Sites & cities that bear the name of Colonnata


Today in : Italy
First trace of activity : 40 B.C.E
Last trace of activity : today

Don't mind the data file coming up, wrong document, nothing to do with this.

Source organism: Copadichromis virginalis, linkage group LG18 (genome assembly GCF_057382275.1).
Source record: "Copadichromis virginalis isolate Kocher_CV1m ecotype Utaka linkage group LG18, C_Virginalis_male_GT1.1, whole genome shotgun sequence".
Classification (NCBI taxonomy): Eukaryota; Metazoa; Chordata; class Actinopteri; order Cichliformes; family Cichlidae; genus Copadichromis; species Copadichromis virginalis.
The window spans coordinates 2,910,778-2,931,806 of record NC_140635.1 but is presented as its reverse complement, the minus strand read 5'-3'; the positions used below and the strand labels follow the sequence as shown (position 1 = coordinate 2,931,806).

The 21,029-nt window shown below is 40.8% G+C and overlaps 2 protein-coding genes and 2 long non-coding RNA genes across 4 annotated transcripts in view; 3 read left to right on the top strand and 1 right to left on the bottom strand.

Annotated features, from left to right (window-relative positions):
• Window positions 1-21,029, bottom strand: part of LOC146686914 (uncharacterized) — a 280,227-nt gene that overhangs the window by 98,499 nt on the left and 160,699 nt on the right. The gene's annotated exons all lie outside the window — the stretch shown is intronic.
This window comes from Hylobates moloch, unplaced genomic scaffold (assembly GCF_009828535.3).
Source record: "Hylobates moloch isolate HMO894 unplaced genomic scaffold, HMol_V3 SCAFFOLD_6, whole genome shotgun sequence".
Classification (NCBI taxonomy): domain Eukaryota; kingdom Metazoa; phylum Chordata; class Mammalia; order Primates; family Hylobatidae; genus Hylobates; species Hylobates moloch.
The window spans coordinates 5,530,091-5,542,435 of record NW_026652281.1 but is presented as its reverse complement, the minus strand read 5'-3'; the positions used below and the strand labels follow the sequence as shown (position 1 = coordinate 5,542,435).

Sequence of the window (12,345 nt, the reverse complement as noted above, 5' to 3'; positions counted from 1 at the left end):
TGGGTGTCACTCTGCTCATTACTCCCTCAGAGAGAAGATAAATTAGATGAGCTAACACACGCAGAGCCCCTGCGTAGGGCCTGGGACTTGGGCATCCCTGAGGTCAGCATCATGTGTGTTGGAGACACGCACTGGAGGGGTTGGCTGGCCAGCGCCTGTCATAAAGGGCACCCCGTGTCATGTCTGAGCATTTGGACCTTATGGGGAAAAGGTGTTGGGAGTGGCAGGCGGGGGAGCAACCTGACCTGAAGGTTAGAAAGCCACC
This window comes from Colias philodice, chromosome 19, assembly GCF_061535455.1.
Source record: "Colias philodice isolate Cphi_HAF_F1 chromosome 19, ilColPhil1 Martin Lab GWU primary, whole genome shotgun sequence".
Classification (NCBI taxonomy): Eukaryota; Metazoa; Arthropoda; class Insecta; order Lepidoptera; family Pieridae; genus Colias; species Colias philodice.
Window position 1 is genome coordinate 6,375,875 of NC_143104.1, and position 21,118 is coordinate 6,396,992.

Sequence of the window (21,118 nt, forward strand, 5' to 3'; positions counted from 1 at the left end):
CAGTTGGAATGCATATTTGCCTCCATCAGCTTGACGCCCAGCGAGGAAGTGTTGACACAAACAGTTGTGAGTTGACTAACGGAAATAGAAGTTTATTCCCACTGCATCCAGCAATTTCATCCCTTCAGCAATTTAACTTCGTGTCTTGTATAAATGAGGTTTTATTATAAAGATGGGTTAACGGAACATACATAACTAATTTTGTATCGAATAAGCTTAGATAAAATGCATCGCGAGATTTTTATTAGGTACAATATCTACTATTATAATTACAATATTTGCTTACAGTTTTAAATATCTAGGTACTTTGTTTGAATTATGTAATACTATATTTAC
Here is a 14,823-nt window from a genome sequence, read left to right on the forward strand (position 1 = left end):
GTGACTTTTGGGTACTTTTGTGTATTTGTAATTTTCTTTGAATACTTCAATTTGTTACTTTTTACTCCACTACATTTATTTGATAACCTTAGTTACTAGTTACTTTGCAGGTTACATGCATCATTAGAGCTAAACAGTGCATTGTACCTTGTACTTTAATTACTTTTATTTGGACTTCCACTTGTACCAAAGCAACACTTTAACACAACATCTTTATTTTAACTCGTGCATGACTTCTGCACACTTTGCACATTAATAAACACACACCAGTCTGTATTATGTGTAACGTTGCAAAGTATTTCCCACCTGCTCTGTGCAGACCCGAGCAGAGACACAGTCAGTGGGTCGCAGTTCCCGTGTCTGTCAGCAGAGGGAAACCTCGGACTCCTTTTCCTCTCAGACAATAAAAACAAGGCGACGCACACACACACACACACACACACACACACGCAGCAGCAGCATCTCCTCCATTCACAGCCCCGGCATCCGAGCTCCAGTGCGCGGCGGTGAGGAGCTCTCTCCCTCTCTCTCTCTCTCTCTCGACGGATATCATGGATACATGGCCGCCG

Description : Colonnata is an Italian ancient village and a hamlet (frazione) of the comune of Carrara, (Massa-Carrara, Tuscany). It is situated in the Apuan Alps, and is known worldwide for the pork fat delicacy Lardo di Colonnata, and for its marble quarries. Colonnata's history dates back to its settlement, around 40 BC. It was built for the housing of slaves used in quarrying marble after Rome decided to replace expensive imported Greek marble with local (Luni) marble. The name of the settlement is believed derived from the Latin word columna, indicating the place where columns of marble were extracted to be sent to Rome, but the origin of the name could also be the Latin collis ("hill") or columen ( "top"). The quarries may also have been used by the Ligurian Apuani tribe, who were perhaps also used later as quarrying experts. Evidence of mining activity dating back to the 6th century BC has been found at "Fossa Carbonera", Fantiscritti. Based on a stone found in 1810 bearing the names of the consuls of the years 16 - 22 AD, it appears that the settlement was run by settlers and a magistrate, all of servile origin, who oversaw the work. Additional records date back only to the 13th century, while the church of the village is believed to date back to the 12th century. It's possible, however, that in the Middle Ages Colonnata was used as a defensive stronghold for those who controlled these areas after the Roman Empire (the Byzantines, the Goths and Lombards). The village is still mainly supported by mining. The breeding of pigs, promoted by the abundance of chestnut trees, was introduced to Colonnata, perhaps by the Lombards. Over time, this industry evolved, in particular processing freshly slaughtered meat, which was used as bread spread by the quarrymen, thus starting the traditional production of the famous pork fat delicacy, Lardo di Colonnata.

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